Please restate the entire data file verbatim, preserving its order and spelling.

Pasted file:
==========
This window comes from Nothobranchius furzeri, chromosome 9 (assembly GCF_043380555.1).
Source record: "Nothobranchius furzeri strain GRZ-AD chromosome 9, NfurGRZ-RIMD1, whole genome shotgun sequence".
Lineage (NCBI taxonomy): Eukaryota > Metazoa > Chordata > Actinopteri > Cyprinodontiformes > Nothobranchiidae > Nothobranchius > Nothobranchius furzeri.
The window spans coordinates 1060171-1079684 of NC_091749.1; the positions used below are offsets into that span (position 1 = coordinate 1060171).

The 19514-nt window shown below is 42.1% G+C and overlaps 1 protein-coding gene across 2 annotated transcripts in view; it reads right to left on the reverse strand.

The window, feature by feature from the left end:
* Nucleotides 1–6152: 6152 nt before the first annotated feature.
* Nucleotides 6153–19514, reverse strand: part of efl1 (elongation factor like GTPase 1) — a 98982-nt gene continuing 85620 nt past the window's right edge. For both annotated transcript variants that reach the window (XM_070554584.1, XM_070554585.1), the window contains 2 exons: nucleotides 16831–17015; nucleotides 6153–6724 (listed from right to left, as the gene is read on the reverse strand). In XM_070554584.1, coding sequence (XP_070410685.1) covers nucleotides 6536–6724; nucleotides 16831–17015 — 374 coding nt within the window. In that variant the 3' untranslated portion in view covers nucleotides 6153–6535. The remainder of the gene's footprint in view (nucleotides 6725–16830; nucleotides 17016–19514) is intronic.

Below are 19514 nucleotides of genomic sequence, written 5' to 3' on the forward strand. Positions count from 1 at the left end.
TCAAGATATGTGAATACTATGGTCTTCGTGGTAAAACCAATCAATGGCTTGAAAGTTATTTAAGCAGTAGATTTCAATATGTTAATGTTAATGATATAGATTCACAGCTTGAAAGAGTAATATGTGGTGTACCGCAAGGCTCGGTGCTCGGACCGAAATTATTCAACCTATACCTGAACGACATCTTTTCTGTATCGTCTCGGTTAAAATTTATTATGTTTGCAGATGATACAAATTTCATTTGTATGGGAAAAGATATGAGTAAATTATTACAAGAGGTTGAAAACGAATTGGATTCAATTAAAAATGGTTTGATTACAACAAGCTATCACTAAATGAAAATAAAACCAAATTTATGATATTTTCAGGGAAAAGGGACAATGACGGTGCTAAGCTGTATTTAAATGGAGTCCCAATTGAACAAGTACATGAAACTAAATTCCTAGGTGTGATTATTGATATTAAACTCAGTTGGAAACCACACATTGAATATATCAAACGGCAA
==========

This window comes from Nothobranchius furzeri, chromosome 9 (assembly GCF_043380555.1).
Source record: "Nothobranchius furzeri strain GRZ-AD chromosome 9, NfurGRZ-RIMD1, whole genome shotgun sequence".
Lineage (NCBI taxonomy): Eukaryota > Metazoa > Chordata > Actinopteri > Cyprinodontiformes > Nothobranchiidae > Nothobranchius > Nothobranchius furzeri.
The window spans coordinates 1060171-1079684 of NC_091749.1; the positions used below are offsets into that span (position 1 = coordinate 1060171).

The 19514-nt window shown below is 42.1% G+C and overlaps 1 protein-coding gene across 2 annotated transcripts in view; it reads right to left on the reverse strand.

The window, feature by feature from the left end:
* Nucleotides 1–6152: 6152 nt before the first annotated feature.
* Nucleotides 6153–19514, reverse strand: part of efl1 (elongation factor like GTPase 1) — a 98982-nt gene continuing 85620 nt past the window's right edge. For both annotated transcript variants that reach the window (XM_070554584.1, XM_070554585.1), the window contains 2 exons: nucleotides 16831–17015; nucleotides 6153–6724 (listed from right to left, as the gene is read on the reverse strand). In XM_070554584.1, coding sequence (XP_070410685.1) covers nucleotides 6536–6724; nucleotides 16831–17015 — 374 coding nt within the window. In that variant the 3' untranslated portion in view covers nucleotides 6153–6535. The remainder of the gene's footprint in view (nucleotides 6725–16830; nucleotides 17016–19514) is intronic.

Below are 19514 nucleotides of genomic sequence, written 5' to 3' on the forward strand. Positions count from 1 at the left end.
TCAAGATATGTGAATACTATGGTCTTCGTGGTAAAACCAATCAATGGCTTGAAAGTTATTTAAGCAGTAGATTTCAATATGTTAATGTTAATGATATAGATTCACAGCTTGAAAGAGTAATATGTGGTGTACCGCAAGGCTCGGTGCTCGGACCGAAATTATTCAACCTATACCTGAACGACATCTTTTCTGTATCGTCTCGGTTAAAATTTATTATGTTTGCAGATGATACAAATTTCATTTGTATGGGAAAAGATATGAGTAAATTATTACAAGAGGTTGAAAACGAATTGGATTCAATTAAAAATGGTTTGATTACAACAAGCTATCACTAAATGAAAATAAAACCAAATTTATGATATTTTCAGGGAAAAGGGACAATGACGGTGCTAAGCTGTATTTAAATGGAGTCCCAATTGAACAAGTACATGAAACTAAATTCCTAGGTGTGATTATTGATATTAAACTCAGTTGGAAACCACACATTGAATATATCAAACGGCAA